Water levels in the percolation pond are still very high with very few muddy edges exposed so wader numbers have remained low during the spring migration period so far. One consolation is that there are a number of wet areas outside the pond fence, due to water overflow from the pond, where birds are congregating. I saw three different Spotted Crakes on one of these wet areas all of which were on show at the same time. A fine male Black-headed Yellow Wagtail was also in the same area along with three Wood Sandpipers and two Black-winged Stilts. The pond itself is still relatively poor for bird although the reed beds are now growing back quite strongly and at least two pairs of Clamorous Reed Warblers are singing from them. A Purple Heron was feeding along the edge of the reed beds and is the first bird I have seen this spring and the White-winged Tern was still about in its fine summer plumage, although is proving extremely difficult to photograph. A single Great Cormorant is all that is left of the 2500 birds that roosted at the site in the winter.
Spotted Crake
Purple Heron
Purple Heron

The trees around the pond held good numbers of Willow Warblers and three Spotted Flycatchers as well as a couple of Turkestan Shrikes, two Daurian Shrikes and seven Bee-eaters. Many of these birds were flitting between the trees and the wire fence of the pond and allowed some good views to be had. Three Eastern Olivaceous Warblers are holding territories in this area as well, which is a much lower number than last year so let’s hope more arrive in the next week or so.
European Bee-eater

The spray fields had three Turkestan Shrikes, three Daurian Shrikes and a fine male Woodchat Shrike, which is the first one I have seen for almost a month. Red-throated Pipits were present in small numbers and only three Ortolan Buntings were seen. Four male Whinchats were showing well in their really bright colours and a female Marsh Harrier was sitting in the grass of the main spray field, which is not a common sight for Dhahran. A single Isabelline Wheatear was also the first one I have seen for a few weeks and it was in the vicinity of two Northern Wheatears and a male and female Common Redstart which were sending most of their time hiding in the bushes at the edge of the field.
Northern Wheatear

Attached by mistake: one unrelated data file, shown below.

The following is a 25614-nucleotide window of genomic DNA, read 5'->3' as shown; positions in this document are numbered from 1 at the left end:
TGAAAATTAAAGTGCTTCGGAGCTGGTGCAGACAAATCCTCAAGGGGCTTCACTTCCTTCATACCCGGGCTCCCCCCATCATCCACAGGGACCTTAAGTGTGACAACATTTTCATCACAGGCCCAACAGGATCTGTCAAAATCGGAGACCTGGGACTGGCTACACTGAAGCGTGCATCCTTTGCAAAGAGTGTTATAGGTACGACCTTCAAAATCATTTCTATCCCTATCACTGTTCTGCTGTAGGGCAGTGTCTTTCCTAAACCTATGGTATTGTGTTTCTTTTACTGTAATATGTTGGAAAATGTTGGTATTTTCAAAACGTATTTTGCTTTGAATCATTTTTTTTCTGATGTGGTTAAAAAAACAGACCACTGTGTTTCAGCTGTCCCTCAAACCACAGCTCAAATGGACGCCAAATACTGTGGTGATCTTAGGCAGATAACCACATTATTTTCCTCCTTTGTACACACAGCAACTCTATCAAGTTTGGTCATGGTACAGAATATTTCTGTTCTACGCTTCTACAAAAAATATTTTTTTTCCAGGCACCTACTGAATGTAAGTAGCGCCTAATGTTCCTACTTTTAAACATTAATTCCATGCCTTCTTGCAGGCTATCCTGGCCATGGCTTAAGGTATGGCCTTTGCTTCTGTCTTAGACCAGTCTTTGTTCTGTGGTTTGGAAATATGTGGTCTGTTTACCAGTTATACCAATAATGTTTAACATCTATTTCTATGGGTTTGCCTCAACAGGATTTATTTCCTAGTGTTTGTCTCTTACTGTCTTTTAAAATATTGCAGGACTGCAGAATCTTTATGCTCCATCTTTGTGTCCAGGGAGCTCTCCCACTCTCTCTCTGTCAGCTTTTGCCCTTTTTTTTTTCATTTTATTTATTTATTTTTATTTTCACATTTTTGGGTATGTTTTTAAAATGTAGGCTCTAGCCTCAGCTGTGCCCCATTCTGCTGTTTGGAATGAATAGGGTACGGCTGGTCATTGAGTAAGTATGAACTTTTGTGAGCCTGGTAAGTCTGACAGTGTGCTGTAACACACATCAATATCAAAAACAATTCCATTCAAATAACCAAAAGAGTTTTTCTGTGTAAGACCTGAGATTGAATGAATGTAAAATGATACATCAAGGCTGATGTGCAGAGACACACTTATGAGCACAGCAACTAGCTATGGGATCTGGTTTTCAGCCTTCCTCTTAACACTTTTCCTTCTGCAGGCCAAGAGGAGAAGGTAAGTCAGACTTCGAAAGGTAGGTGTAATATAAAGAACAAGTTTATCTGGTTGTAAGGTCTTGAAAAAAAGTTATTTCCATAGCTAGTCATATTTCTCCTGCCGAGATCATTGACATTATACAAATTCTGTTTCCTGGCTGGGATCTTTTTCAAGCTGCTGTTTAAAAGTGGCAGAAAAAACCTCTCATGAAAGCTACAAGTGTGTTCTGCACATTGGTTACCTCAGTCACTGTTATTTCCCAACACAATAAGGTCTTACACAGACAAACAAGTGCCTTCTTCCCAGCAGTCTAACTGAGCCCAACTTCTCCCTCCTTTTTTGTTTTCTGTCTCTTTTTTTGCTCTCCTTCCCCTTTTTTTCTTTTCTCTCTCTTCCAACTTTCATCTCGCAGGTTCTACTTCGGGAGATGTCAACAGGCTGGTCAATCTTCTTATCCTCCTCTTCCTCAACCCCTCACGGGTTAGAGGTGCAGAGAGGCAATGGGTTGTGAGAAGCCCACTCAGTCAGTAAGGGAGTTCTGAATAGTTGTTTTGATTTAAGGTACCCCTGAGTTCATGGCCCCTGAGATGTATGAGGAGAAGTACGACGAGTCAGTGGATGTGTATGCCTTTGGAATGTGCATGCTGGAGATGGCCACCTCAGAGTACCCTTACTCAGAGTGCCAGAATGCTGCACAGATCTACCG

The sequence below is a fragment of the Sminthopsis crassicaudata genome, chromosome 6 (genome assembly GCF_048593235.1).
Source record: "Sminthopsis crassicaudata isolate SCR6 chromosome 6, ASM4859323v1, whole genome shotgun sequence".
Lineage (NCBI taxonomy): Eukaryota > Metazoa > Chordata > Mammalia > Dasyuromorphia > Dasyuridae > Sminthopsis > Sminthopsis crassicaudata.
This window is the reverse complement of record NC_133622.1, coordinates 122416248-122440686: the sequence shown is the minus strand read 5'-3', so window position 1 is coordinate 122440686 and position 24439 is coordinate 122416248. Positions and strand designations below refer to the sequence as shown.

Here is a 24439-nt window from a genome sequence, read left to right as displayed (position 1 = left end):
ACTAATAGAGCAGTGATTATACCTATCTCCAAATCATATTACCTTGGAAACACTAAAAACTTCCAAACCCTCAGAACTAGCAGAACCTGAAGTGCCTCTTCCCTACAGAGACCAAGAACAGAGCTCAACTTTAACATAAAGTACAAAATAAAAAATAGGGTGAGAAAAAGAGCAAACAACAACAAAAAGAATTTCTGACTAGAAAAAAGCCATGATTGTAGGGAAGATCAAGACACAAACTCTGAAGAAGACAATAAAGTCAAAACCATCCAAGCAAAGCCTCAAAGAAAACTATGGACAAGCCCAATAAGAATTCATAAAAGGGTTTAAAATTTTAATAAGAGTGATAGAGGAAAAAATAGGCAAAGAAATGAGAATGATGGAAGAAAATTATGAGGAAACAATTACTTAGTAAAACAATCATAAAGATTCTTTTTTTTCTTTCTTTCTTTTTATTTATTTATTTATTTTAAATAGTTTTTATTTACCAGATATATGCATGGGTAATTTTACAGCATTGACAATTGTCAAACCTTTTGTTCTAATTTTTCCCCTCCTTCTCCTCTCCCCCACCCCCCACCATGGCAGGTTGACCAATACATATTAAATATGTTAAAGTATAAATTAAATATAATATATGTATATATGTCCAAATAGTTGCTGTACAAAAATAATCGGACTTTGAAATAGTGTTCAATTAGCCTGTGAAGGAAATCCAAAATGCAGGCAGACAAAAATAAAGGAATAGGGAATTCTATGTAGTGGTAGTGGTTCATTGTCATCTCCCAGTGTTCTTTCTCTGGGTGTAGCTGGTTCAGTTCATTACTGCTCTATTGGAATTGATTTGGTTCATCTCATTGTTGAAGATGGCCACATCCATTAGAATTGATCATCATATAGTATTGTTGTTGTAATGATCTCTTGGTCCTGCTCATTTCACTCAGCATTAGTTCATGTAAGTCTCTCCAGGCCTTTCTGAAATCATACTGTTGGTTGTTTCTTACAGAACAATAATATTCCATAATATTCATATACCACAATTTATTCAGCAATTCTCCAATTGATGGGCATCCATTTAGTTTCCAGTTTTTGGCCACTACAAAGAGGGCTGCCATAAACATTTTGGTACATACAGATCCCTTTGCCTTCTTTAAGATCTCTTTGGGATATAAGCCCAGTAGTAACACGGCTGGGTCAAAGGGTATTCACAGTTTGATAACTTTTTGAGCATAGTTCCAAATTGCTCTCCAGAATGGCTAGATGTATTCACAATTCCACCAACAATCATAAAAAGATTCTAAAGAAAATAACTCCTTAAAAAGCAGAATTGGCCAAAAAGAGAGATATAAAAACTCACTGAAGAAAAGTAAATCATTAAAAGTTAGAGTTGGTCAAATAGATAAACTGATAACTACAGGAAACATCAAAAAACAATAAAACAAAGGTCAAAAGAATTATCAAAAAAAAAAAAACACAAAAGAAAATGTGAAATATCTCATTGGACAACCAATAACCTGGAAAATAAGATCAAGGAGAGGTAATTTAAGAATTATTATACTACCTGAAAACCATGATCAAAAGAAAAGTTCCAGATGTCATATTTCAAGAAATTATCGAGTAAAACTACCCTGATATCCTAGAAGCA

Common Redstart

26 Apr 2012

New ringing ticks – Alba Marsh (Bahrain)

I went ringing again on Friday at Alba Marshes and we set up our normal four nets. We changed the place of the back net as a Black-winged Stilt had decided to lay eggs at the edge of the ride we normally use so did not want to disturb them. Brendan flushed a crake off the path and it flew into the bottom shelf of the net but as it was a large bird it started walking along the net towards the end where it would have been able to escape. The bird was too large to get caught up in the net but Brendan used his speed and skill to catch the bird before it got loose. This was a new bird for Brendan and for the ringing scheme in Bahrain so it meant Brendan ringed the bird. This did allow me more time to look at it in the hand and take photographs than normal but I would love to catch another one to ring myself. The bird was a first year male and was a beautiful bird to handle.

Spotted Crake - second calendar year male

Spotted Crake - second calendar year male

Spotted Crake - second calendar year male

Spotted Crake - second calendar year male

Spotted Crake - second calendar year male
 We had quite a good days ringing with the Spotted Cake being the first bird caught and virtually the last bird caught was a new ringing species for me. This was a first year female Ortolan Bunting and was again a very nice bird to see in the hand. Numbers of the species have been building up over the last couple of weeks and quite a few were seen in the reed edges and short cut reed areas but it took quite a few hours until one flew into the net.
Ortolan Bunting - second calendar year female

Ortolan Bunting - second calendar year female

Ortolan Bunting - second calendar year female

Ortolan Bunting - second calendar year female

Ortolan Bunting - second calendar year female


25 Apr 2012

Lesser Grey Shrike - Dhahran Hills

A few new birds are still trickling into Dhahran with a new species for the year being virtually the last bird I saw late in the evening. This bird was an adult Lesser Grey Shrike and looked slightly out of place amongst the many Daurian and Turkestan Shrikes. There appeared to be at least ‘karelini’ type hybrid shrikes present around the spray fields as well making it a good day for shrikes in general. I am still, however, awaiting my first Red-backed Shrike of the year, which did not turn up until the 1st May last year. The few small trees at one end of the spray fields had a Rufous-tailed Scrub Robin feeding around out in the open which gave great views and allowed time to study the odd behavior of these birds with wings and tail being flicked in a regular manner.
Rufous-tailed Scrub Robin

Rufous-tailed Scrub Robin